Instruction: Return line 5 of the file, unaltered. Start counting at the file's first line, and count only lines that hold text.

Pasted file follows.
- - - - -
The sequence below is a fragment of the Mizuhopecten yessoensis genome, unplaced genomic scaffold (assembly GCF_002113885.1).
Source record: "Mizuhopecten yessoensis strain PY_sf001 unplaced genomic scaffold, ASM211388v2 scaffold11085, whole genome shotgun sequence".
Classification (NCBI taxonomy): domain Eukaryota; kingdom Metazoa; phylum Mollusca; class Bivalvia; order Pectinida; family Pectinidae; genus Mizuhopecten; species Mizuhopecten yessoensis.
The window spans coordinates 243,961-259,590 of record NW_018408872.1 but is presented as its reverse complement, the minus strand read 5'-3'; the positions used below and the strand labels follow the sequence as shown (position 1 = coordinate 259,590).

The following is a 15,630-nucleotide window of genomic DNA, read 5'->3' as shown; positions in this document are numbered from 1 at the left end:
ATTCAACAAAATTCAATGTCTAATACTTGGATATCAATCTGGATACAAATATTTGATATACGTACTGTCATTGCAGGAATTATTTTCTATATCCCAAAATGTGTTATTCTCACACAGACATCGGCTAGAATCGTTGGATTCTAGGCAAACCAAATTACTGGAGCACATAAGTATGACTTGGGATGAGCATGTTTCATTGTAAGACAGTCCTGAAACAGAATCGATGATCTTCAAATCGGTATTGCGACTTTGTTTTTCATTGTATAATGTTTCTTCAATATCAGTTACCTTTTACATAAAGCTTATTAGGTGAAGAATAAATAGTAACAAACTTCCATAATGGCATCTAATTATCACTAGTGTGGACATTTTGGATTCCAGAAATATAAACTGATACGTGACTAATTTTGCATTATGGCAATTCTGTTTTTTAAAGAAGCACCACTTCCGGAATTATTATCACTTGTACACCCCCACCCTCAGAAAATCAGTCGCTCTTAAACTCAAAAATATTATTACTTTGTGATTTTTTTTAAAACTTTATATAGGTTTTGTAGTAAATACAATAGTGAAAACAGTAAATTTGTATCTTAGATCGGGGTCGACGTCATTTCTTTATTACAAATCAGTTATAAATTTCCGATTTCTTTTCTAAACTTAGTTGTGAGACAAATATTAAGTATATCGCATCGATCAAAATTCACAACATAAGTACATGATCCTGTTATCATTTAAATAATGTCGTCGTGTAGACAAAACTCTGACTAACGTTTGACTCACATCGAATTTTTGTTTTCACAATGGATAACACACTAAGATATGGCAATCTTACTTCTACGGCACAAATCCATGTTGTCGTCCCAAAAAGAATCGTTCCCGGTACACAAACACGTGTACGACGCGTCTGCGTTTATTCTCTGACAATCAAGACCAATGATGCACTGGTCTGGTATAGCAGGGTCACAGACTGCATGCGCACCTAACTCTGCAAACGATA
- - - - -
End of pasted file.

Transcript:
The following is a 15,630-nucleotide window of genomic DNA, read 5'->3' as shown; positions in this document are numbered from 1 at the left end: